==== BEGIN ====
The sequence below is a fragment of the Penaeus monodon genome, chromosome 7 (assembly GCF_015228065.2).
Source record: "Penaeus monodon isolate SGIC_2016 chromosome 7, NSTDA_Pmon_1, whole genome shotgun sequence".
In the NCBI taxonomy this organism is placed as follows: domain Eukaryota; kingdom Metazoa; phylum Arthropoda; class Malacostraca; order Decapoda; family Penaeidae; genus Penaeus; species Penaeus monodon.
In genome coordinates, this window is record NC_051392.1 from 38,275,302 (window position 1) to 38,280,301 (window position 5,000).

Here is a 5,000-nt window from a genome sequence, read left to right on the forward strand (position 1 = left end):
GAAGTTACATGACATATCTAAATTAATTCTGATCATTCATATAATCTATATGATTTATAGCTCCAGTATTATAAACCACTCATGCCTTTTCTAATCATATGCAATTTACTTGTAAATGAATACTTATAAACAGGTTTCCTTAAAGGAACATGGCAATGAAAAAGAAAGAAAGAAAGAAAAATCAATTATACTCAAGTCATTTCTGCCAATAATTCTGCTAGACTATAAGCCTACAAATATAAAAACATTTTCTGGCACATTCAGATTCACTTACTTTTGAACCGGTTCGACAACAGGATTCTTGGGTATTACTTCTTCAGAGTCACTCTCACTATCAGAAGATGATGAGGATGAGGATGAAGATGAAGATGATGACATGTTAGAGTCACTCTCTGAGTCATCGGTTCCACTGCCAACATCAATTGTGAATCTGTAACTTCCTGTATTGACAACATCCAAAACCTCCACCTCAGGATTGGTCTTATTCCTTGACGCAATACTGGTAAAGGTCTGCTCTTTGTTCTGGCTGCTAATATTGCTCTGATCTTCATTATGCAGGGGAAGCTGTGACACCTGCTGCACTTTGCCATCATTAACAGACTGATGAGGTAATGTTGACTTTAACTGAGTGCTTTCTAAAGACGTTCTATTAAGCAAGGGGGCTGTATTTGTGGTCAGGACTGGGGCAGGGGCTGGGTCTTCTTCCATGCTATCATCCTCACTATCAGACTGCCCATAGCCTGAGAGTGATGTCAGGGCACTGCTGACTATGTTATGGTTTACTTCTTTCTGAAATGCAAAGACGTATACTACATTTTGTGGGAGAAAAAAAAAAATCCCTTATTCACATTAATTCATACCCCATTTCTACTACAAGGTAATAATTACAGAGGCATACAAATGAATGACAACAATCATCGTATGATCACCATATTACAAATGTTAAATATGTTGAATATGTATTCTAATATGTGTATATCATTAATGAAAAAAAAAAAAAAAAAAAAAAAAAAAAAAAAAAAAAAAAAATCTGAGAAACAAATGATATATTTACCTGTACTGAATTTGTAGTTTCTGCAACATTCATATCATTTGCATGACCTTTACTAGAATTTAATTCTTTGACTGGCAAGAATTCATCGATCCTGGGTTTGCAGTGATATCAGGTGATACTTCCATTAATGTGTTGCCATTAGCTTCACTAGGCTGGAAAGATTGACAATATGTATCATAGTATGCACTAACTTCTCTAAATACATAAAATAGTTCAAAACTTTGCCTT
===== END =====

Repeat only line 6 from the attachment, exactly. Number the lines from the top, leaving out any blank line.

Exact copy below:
GAAGTTACATGACATATCTAAATTAATTCTGATCATTCATATAATCTATATGATTTATAGCTCCAGTATTATAAACCACTCATGCCTTTTCTAATCATATGCAATTTACTTGTAAATGAATACTTATAAACAGGTTTCCTTAAAGGAACATGGCAATGAAAAAGAAAGAAAGAAAGAAAAATCAATTATACTCAAGTCATTTCTGCCAATAATTCTGCTAGACTATAAGCCTACAAATATAAAAACATTTTCTGGCACATTCAGATTCACTTACTTTTGAACCGGTTCGACAACAGGATTCTTGGGTATTACTTCTTCAGAGTCACTCTCACTATCAGAAGATGATGAGGATGAGGATGAAGATGAAGATGATGACATGTTAGAGTCACTCTCTGAGTCATCGGTTCCACTGCCAACATCAATTGTGAATCTGTAACTTCCTGTATTGACAACATCCAAAACCTCCACCTCAGGATTGGTCTTATTCCTTGACGCAATACTGGTAAAGGTCTGCTCTTTGTTCTGGCTGCTAATATTGCTCTGATCTTCATTATGCAGGGGAAGCTGTGACACCTGCTGCACTTTGCCATCATTAACAGACTGATGAGGTAATGTTGACTTTAACTGAGTGCTTTCTAAAGACGTTCTATTAAGCAAGGGGGCTGTATTTGTGGTCAGGACTGGGGCAGGGGCTGGGTCTTCTTCCATGCTATCATCCTCACTATCAGACTGCCCATAGCCTGAGAGTGATGTCAGGGCACTGCTGACTATGTTATGGTTTACTTCTTTCTGAAATGCAAAGACGTATACTACATTTTGTGGGAGAAAAAAAAAAATCCCTTATTCACATTAATTCATACCCCATTTCTACTACAAGGTAATAATTACAGAGGCATACAAATGAATGACAACAATCATCGTATGATCACCATATTACAAATGTTAAATATGTTGAATATGTATTCTAATATGTGTATATCATTAATGAAAAAAAAAAAAAAAAAAAAAAAAAAAAAAAAAAAAAAAAAATCTGAGAAACAAATGATATATTTACCTGTACTGAATTTGTAGTTTCTGCAACATTCATATCATTTGCATGACCTTTACTAGAATTTAATTCTTTGACTGGCAAGAATTCATCGATCCTGGGTTTGCAGTGATATCAGGTGATACTTCCATTAATGTGTTGCCATTAGCTTCACTAGGCTGGAAAGATTGACAATATGTATCATAGTATGCACTAACTTCTCTAAATACATAAAATAGTTCAAAACTTTGCCTT